Retailers know that poinsettias are usually impulse purchases; that’s why they put them right at the entrance to the store. I’m looking at you, Every Single Big Box Chain in Existence. You’re more likely to grab one on your way in if they’re right there. And now that you have your trusty pillowcase in the car, you can do that.

But don’t.

Grab one while you’re walking in the door, that is.

A display stand of poinsettias right next to the doors of a store.
Sigh. Every year.

Avoid purchasing poinsettias that are kept right inside the doors of the store. These poor plants are subjected to chilly drafts nonstop. Unfortunately, the whole retail persuasion thing works, and these carefully positioned plants are home with some poor, unsuspecting person by the time they start dropping their leaves.

Luckily for you, most stores have poinsettias positioned elsewhere in the store, too. Choose one of those instead.

Many poinsettias

And be a little picky when you’re choosing. Stick your finger in the soil, it shouldn’t be dried out. On the other side of that coin, you don’t want a plant with soil that’s too damp. Cool temps and too much water can cause root rot or mold on the soil’s surface. Choose a plant that looks full and healthy.

Of course, once you get it home, the same rules apply.

Be sure you put your poinsettia where it will receive bright, indirect sunlight. Keep it away from drafty exterior doors or chilly windows. Likewise, you don’t want to place them somewhere overly warm. If you have a fireplace, the mantle isn’t the greatest spot for your poinsettia. Keep them away from direct heat sources.

Three poinsettias sitting on a coffee table in a brightly lit living room.

Water your plant when the first top inch of the soil is dry, and don’t worry about fertilizing it. When late January or February rolls around, the leaves will begin to drop, and that’s fine. That’s when they’re supposed to start falling off. It’s done its job – beautify your home for the holidays. It’s time for a nice, long, dormant period.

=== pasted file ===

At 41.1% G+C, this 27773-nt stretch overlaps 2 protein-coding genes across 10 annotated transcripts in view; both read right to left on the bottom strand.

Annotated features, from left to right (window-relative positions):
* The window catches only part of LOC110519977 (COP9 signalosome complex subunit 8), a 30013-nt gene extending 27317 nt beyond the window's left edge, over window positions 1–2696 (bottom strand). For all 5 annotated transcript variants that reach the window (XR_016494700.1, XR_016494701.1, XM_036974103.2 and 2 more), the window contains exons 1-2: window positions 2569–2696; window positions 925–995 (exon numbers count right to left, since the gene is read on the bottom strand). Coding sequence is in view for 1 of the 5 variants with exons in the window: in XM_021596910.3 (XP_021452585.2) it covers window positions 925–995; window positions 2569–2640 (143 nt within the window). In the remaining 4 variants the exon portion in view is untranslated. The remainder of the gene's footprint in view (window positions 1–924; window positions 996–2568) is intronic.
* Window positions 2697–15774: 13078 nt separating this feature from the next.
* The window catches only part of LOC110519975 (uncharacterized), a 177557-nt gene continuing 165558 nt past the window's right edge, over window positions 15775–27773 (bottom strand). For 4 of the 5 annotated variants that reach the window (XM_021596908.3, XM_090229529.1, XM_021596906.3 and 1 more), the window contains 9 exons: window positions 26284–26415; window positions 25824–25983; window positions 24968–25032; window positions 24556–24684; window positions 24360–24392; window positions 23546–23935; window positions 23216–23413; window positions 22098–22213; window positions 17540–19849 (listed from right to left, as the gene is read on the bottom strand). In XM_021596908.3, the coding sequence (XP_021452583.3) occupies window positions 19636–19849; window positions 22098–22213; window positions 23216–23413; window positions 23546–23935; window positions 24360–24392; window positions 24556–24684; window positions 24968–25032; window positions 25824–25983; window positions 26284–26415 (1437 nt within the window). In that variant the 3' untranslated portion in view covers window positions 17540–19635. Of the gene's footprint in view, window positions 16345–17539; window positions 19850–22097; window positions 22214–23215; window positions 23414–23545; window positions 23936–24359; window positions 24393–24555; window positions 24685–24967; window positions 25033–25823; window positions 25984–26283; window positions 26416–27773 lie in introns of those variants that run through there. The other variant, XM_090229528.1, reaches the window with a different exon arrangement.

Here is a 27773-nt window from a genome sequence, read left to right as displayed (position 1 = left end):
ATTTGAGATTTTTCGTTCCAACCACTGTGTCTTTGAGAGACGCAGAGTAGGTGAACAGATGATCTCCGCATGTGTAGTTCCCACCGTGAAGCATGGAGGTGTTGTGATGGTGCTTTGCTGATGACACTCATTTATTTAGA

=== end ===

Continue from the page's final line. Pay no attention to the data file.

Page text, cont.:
At that point, you need to decide if you’ll be one of the millions of people who pitch their poinsettia in the trash or if will you join the “Oh, this old thing? I’ve been getting this poinsettia to rebloom for years” club.

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Tracey Besemer

Hey there, my name is Tracey. I’m the editor-in-chief here at Rural Sprout.

Many of our readers already know me from our popular Sunday newsletters. (You are signed up for our newsletters, right?) Each Sunday, I send a friendly missive from my neck of the woods in Pennsylvania. It’s a bit like sitting on the front porch with a friend, discussing our gardens over a cup of tea.

Originally from upstate NY, I’m now an honorary Pennsylvanian, having lived here for the past 18 years.

I grew up spending weekends on my dad’s off-the-grid homestead, where I spent much of my childhood roaming the woods and getting my hands dirty.

I learned how to do things most little kids haven’t done in over a century.

Whether it was pressing apples in the fall for homemade cider, trudging through the early spring snows of upstate NY to tap trees for maple syrup, or canning everything that grew in the garden in the summer - there were always new adventures with each season.

As an adult, I continue to draw on the skills I learned as a kid. I love my Wi-Fi and knowing pizza is only a phone call away. And I’m okay with never revisiting the adventure that is using an outhouse in the middle of January.

These days, I tend to be almost a homesteader.

I take an eclectic approach to homesteading, utilizing modern convenience where I want and choosing the rustic ways of my childhood as they suit me.

I’m a firm believer in self-sufficiency, no matter where you live, and the power and pride that comes from doing something for yourself.

I’ve always had a garden, even when the only space available was the roof of my apartment building. I’ve been knitting since age seven, and I spin and dye my own wool as well. If you can ferment it, it’s probably in my pantry or on my kitchen counter. And I can’t go more than a few days without a trip into the woods looking for mushrooms, edible plants, or the sound of the wind in the trees.

You can follow my personal (crazy) homesteading adventures on Almost a Homesteader and Instagram as @aahomesteader.

Peace, love, and dirt under your nails,